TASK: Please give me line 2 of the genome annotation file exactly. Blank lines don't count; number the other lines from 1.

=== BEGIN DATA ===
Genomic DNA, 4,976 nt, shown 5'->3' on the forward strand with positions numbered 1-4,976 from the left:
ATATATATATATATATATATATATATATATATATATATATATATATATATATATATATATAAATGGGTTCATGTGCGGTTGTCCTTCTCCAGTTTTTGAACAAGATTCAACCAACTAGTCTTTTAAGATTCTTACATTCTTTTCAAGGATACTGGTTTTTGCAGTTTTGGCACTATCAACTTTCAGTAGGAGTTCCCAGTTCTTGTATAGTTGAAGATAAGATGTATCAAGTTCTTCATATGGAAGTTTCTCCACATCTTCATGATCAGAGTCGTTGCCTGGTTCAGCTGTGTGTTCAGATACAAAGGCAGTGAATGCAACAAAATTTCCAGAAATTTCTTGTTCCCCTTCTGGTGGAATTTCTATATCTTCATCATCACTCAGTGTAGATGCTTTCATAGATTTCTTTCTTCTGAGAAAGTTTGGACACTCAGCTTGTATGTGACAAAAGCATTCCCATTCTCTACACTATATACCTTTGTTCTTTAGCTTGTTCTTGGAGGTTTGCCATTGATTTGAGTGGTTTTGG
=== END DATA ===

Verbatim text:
ATATATATATATATATATATATATATATATATATATATATATATATATATATATATATATAAATGGGTTCATGTGCGGTTGTCCTTCTCCAGTTTTTGAACAAGATTCAACCAACTAGTCTTTTAAGATTCTTACATTCTTTTCAAGGATACTGGTTTTTGCAGTTTTGGCACTATCAACTTTCAGTAGGAGTTCCCAGTTCTTGTATAGTTGAAGATAAGATGTATCAAGTTCTTCATATGGAAGTTTCTCCACATCTTCATGATCAGAGTCGTTGCCTGGTTCAGCTGTGTGTTCAGATACAAAGGCAGTGAATGCAACAAAATTTCCAGAAATTTCTTGTTCCCCTTCTGGTGGAATTTCTATATCTTCATCATCACTCAGTGTAGATGCTTTCATAGATTTCTTTCTTCTGAGAAAGTTTGGACACTCAGCTTGTATGTGACAAAAGCATTCCCATTCTCTACACTATATACCTTTGTTCTTTAGCTTGTTCTTGGAGGTTTGCCATTGATTTGAGTGGTTTTGG